AMERICA is ruled by an "intelligence-industrial complex" whose allegiance is not to the taxpaying public but to a cabal of private-sector contractors that have disgraced our national image and potentially compromised our national security for the sake of making profits.
That is the central thesis of "Spies for Hire: The Secret World of Intelligence Outsourcing" by Tim Shorrock (Simon & Schuster, $27). Mr. Shorrock is an investigative journalist who has contributed to The Nation, Harper's Magazine, Mother Jones, Salon and various newspapers. His writing here is closer in style to a corporate annual report than to a magazine feature, and he makes extensive use of secondary sources like other books. But his book is worth plowing through because of its disturbing overview of the intelligence community, also known as "the I.C."
Mr. Shorrock says our government is outsourcing 70 percent of its intelligence budget, or more than $42 billion a year, to a "secret army" of corporate vendors. Because of accelerated privatization efforts after 9/11, these companies are participating in covert operations and intelligence-gathering activities that were considered "inherently governmental" functions reserved for agencies like the Central Intelligence Agency, he says.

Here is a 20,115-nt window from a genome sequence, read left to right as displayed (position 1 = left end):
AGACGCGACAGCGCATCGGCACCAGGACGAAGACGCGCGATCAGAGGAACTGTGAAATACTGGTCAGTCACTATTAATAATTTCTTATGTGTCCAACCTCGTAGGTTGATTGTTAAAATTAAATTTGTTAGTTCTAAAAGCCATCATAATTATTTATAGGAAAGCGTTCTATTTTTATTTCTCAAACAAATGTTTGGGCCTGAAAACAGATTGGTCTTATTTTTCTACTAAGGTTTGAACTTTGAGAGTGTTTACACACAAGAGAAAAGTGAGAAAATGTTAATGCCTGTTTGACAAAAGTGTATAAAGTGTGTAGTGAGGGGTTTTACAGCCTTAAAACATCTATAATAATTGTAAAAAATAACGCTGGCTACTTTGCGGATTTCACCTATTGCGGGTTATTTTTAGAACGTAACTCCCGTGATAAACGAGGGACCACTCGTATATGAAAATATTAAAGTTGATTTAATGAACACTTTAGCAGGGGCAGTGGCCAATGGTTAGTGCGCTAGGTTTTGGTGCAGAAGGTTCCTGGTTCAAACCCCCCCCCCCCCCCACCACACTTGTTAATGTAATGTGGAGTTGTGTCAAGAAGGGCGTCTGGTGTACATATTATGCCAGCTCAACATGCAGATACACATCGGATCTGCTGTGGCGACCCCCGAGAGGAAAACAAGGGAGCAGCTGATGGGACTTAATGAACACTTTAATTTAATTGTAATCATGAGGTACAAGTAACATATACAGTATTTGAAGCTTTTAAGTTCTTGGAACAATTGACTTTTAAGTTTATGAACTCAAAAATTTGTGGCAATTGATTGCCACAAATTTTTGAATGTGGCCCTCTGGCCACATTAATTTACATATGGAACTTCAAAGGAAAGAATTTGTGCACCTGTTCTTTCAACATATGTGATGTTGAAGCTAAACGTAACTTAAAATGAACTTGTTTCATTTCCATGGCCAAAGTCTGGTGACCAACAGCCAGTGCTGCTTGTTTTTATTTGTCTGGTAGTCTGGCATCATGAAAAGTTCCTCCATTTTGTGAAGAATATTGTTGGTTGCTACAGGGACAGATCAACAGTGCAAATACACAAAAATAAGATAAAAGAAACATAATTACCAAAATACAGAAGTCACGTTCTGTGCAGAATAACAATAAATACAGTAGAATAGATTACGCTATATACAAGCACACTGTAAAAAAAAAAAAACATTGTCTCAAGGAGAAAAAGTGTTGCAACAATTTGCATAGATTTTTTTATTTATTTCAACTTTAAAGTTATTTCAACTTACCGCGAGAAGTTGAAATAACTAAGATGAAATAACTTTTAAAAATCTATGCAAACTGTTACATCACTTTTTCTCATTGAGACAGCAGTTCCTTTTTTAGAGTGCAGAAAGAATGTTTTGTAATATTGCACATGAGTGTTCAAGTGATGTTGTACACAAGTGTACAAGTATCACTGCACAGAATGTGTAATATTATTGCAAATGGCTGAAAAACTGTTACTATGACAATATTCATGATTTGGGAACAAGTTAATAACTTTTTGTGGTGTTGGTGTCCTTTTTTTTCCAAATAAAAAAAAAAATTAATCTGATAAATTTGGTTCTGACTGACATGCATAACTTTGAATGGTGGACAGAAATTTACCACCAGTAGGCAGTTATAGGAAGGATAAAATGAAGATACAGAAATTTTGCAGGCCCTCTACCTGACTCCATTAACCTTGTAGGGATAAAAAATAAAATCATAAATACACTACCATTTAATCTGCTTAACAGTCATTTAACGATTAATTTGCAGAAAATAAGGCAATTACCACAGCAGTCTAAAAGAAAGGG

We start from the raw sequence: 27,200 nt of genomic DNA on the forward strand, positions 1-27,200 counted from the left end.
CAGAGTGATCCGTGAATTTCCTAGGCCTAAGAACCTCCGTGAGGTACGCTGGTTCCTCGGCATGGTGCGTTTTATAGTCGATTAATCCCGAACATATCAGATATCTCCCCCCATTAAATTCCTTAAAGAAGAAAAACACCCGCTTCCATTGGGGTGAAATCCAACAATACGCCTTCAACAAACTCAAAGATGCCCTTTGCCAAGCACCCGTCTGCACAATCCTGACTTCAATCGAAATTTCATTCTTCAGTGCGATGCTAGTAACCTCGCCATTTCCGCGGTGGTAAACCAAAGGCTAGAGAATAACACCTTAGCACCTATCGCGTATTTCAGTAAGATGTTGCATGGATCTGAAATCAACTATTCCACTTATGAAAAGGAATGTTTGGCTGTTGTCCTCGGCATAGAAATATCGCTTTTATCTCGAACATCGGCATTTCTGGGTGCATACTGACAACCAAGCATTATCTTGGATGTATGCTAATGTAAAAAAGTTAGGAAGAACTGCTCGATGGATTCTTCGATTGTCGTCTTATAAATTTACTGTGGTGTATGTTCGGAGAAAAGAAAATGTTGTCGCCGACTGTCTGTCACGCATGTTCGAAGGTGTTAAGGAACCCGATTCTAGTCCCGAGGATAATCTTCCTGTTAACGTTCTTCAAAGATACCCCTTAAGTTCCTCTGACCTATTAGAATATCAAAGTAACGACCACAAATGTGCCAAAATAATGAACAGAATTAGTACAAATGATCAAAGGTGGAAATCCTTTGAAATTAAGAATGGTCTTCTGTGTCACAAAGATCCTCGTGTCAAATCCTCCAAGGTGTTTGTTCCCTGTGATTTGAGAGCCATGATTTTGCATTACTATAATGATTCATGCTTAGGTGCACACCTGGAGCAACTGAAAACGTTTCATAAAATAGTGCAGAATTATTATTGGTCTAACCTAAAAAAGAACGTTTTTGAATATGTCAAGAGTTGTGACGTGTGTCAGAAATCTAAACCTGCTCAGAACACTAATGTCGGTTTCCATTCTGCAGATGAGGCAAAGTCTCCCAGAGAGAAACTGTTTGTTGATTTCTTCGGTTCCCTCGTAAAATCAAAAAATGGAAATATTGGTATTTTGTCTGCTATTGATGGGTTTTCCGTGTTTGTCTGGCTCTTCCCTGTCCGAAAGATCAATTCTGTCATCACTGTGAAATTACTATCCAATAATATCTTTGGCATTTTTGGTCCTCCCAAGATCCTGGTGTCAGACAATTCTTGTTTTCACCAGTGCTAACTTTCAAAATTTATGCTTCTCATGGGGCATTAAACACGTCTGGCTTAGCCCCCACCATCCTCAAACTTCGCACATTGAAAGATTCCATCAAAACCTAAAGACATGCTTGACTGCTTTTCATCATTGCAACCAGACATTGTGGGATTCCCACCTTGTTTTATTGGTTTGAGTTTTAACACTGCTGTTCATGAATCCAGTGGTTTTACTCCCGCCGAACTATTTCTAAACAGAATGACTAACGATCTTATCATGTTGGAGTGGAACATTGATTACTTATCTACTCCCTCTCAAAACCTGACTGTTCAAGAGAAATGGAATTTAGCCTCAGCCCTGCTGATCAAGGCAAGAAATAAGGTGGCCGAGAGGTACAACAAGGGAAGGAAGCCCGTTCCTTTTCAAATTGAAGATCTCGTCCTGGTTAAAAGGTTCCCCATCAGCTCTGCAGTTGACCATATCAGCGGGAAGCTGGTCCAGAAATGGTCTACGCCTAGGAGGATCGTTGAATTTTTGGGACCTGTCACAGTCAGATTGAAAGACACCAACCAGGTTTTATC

The roster of outside intelligence contractors includes behemoths like AT&T and Verizon Communications and lesser-known companies like the military contractor CACI International. Remember, the telecommunications companies are said to have willingly aided the National Security Agency's warrantless eavesdropping program and a program capable of monitoring the Internet communications of virtually every American, Mr. Shorrock tells us.
CACI's contract interrogators have been accused of introducing some of the most brutal practices at the Abu Ghraib prison in Iraq, including the use of attack dogs. (The company has denied the accusations.) But the Pentagon has given CACI a three-year, $156 million contract to provide information technology support and training to instructors at the Army's intelligence school at Fort Huachuca, Ariz.